The following is an excerpt from our September 27 prayer meeting, where we prayed for the political process and the effects that it is having on our church communities. Please consider joining us by phone for the next prayer meeting, which will take place on Tuesday, October 11, at 12:30 p.m. ET/9:30 a.m. PT.
Put on then, as God's chosen ones, holy and beloved, compassionate hearts, kindness, humility, meekness, and patience, bearing with one another and, if one has a complaint against another, forgiving each other; as the Lord has forgiven you, so you also must forgive. And above all these put on love, which binds everything together in perfect harmony. And let the peace of Christ rule in your hearts, to which indeed you were called in one body. And be thankful.
Looking at our social media feeds the night of a debate and the morning after, it is often tempting to swear off half of the people who seem to disagree with us. We ask you to temper our hearts.
And we apologize for the times when we’ve been dismissive or rude to our brothers and sisters in Christ because of politics. We don’t want to shy away from acknowledging the things that make us different from one another, but we aren’t always very good at it. Too often, we either try to pretend that our differences don’t exist, or we let the ways in which we are different drive us apart. Neither of those are what you call your church to do.
Instead you call us to be patient with one another, generous to one another, and gentle with one another. Those aren’t reminders you gave us for the times when we get along, or for the times when our differences are minor. We don’t need the power of your Spirit to be gentle with one another when we don’t think anything is on the line. We need your help being gentle with one another when it feels like the stakes are high.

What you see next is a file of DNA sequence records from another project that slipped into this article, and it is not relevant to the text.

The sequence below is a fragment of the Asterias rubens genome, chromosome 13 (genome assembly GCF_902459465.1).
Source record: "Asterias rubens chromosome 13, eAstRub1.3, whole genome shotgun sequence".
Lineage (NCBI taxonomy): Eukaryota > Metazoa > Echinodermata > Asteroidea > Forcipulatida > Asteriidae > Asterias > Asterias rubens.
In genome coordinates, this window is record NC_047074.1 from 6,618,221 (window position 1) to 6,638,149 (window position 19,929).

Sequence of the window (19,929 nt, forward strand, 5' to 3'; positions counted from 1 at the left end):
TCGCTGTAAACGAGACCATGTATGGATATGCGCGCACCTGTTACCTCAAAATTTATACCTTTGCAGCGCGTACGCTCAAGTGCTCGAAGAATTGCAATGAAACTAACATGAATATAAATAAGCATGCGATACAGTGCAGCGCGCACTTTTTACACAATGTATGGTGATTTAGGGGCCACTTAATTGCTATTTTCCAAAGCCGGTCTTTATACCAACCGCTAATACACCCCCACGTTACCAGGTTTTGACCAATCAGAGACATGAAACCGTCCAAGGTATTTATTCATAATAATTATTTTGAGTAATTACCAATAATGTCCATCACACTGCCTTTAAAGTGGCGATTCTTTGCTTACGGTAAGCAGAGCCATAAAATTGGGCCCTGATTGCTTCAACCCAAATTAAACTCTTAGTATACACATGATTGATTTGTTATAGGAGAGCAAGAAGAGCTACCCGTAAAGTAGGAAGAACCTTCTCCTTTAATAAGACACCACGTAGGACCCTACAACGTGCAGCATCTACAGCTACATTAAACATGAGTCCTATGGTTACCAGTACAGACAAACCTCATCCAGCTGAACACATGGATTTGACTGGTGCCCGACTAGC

Outside of your church, people swear at one another and swear one another off over their political differences. The world shouts at one another; we want to listen to one another. The world looks for opportunities to make snide comments or take cheap shots at their opponents; we want to be constructive and make our conversations more life-giving. The world can be vicious. We want your church to be gentle.
With the power of your Spirit, enable us to behave in ways that confound those who don’t know you. Make our churches into communities that defy expectation and explanation. We pray these things in the name that is emblazoned on our faith, the name of your son, Christ Jesus, amen.
Listen to the complete call:
Join Us On Our Next Call
Our next prayer conference call will be led by Stephanie Summers, CEO of the Center for Public Justice, a long-standing Christian independent public policy research organization.
As Executive Director of Center for Christian Civics, Rick helps ministry leaders and faith communities develop missional approaches to their local public squares. He has worked on campaigns for local, state and federal office, is a former writer and editor for Redeemer Presbyterian Church in New York City and oversaw communications for the Grace DC church network. He and his wife live in Washington, DC.